While waiting for our lunch/dinner to cook on the braai after we had secured the houseboat in Otters’ Cove, my wife and I decided to utilize the time constructively and see what bird-life was sharing the Cove with us. (as an aside, back in 2006 we had had an incident where we had believed that we had not anchored ourselves correctly and were floating off down the channel that we had moored in at that time. After a 02h00 phone call to the emergency number supplied to us, it turned out that we had merely swung through 180 degrees!) On this occasion, we tied up to the reeds at three separate points and made more than certain that we were secure for the duration of our time here.
Time to bring out the big guns! All of the bird photography was done with Pentax DSLR bodies and either a Sigma 50-500mm or the HUGE(and impressive) Pentax 560mm lenses.
I had forgotten to bring a tripod, and it was somewhat difficult to handhold the 560mm while the houseboat rocked gently from side-to-side…but I persevered and it paid off in the long run. I was not able to photograph all the species that I encountered as they were not always in the ideal spot given the fading afternoon light.
Out of the reeds, this Little Bittern appeared…Its colouration blended almost seamlessly into the surroundings and I had heard it long before seeing it. It looks quite cross, but I know for a fact that birds cannot express emotion via facial expressions!
They went that way… This Littel Bittern was trying to distract me from what it was doing by pointing out other species that were hidden in the thick reeds that surround Otters’s Cove. Fortunately for me, and unfortunately for him, I was not fooled by his antics and I continued to capture images for a long while.
Dancing weavers…And no, the bird on the left was not photoshopped into this image. They had an interesting way of taking off and alighting back onto the tree branches. At first there were only a few, but soon they were joined by a large flock and the branches were bowed under their weight. The speed at which they landed and departed reminded me of Red-billed Quellias, who have a similar propensity to continuous movement.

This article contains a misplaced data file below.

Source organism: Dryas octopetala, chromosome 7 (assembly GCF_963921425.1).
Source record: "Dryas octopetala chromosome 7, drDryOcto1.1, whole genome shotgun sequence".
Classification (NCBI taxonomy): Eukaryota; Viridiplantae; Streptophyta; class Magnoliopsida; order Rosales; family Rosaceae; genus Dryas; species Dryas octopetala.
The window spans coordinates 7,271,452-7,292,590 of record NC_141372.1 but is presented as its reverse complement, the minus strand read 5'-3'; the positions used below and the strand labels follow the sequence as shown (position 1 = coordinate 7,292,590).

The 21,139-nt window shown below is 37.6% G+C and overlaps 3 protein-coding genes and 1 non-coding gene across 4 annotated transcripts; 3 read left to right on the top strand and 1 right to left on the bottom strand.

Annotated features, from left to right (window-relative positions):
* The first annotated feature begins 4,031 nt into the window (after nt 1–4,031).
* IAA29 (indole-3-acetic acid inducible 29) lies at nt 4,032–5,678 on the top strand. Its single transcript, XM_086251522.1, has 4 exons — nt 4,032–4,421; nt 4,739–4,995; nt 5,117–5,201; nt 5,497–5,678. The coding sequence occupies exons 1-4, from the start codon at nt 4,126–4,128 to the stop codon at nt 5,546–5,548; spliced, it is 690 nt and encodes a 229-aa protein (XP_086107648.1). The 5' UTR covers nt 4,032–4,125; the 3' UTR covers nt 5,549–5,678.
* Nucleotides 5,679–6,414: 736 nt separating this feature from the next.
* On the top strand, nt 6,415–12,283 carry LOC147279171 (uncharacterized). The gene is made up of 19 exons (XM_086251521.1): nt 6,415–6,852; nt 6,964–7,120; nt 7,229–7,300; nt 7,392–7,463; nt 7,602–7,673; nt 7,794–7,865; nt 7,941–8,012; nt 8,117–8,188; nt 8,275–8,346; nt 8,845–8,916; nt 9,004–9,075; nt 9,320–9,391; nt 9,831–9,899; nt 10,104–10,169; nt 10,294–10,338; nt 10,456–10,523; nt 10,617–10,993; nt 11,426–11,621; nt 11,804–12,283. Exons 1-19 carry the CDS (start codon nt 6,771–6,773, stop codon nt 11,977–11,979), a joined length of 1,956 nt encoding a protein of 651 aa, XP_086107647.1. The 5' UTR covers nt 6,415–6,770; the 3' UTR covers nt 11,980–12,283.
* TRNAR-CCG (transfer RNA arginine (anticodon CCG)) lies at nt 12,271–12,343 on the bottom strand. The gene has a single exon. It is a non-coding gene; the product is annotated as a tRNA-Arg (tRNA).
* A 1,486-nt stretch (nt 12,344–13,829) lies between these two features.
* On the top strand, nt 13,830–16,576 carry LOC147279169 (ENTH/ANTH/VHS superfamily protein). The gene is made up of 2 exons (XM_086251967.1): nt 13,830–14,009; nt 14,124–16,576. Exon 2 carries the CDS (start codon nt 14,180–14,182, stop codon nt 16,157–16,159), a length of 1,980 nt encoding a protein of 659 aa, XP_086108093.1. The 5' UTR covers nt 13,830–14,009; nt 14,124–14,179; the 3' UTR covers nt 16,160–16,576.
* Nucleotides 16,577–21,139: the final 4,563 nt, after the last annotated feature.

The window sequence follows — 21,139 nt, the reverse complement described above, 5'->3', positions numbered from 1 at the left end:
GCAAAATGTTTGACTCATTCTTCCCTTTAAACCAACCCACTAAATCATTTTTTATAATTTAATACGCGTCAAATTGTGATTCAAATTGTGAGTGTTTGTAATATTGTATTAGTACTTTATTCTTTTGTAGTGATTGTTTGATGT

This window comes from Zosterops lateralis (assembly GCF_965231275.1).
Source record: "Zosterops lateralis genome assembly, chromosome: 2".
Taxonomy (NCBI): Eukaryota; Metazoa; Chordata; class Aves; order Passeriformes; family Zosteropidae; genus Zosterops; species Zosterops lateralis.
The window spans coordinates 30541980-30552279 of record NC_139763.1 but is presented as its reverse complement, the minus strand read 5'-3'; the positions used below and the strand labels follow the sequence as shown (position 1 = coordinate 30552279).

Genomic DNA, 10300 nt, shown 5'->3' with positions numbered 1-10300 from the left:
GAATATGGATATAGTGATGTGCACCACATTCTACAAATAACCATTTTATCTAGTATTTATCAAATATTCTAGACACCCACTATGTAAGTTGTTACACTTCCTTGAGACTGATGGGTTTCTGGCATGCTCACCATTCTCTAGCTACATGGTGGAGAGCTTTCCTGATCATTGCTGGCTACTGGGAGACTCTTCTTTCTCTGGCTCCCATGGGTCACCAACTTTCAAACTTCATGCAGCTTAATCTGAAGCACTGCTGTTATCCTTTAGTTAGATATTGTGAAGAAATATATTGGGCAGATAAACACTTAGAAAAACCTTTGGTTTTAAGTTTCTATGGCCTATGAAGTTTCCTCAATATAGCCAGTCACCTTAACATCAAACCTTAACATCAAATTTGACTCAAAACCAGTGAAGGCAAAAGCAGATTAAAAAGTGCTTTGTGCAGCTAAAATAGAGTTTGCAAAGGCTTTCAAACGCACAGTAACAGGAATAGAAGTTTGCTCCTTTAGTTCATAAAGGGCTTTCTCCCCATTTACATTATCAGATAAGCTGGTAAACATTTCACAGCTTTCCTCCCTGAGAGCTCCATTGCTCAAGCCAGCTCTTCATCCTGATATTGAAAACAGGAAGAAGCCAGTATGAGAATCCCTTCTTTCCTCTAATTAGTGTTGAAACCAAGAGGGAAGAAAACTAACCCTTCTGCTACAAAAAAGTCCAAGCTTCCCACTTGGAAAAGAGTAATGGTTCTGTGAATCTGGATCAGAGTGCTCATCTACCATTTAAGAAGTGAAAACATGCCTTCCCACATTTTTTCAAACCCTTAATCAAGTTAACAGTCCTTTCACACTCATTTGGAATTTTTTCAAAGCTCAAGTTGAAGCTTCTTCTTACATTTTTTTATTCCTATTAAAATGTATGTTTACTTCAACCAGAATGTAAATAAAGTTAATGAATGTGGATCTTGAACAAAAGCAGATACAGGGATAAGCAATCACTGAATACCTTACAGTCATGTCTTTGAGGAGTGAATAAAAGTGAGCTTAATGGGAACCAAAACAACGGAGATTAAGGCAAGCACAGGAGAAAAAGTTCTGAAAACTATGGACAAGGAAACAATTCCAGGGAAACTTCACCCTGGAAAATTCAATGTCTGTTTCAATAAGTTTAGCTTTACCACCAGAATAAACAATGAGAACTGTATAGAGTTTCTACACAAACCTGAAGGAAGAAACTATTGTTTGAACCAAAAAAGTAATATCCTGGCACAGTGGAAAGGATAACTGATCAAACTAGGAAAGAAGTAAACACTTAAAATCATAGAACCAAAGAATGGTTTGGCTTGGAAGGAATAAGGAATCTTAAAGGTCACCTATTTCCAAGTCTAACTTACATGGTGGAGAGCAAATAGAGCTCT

Adult female Malachite Kingfisher and a youngster. Most of her time was spent catching and feeding small fish and other morsels to her offspring. This species is a piscivore, feeding mainly on fish, crabs, prawns, aquatic insects, insect larvae and frogs.
Eventually, the female had enough of playing at being a delivery service and came to sit near the stern of the houseboat.
One of the male Masked weavers. The males have the unenviable task of building nests (with no plans) and if the females reject the new family home, he has to start again! You would think that he would just look for a female who was happy with his building skills.
A Bishop looking somewhat the worse for wear.
I have no idea what these insects were. They could have been one of the pond-skater variety, but they scuttled around on the surface for what seemed like an inordinately long time. I was hoping that they would attract some of the leaping carp I had been earlier or maybe a kingfisher or two. But no such luck and they eventually disappeared under the surface and did not appear again.
Much like the Little Bittern, this Black Crake appeared out of the reeds and spent several minutes trying to find food. Not an easy bird to photograph as it seemed to be intent on making my job as hard as possible. And I don’t have the patience of a ‘real’ bird photographer. I much prefer the larger land-based wildlife that are easier to capture or architecture that tends to be stationary and compliant.
Time to head on back to the jetty to refuel before setting off to see what lay further upriver.
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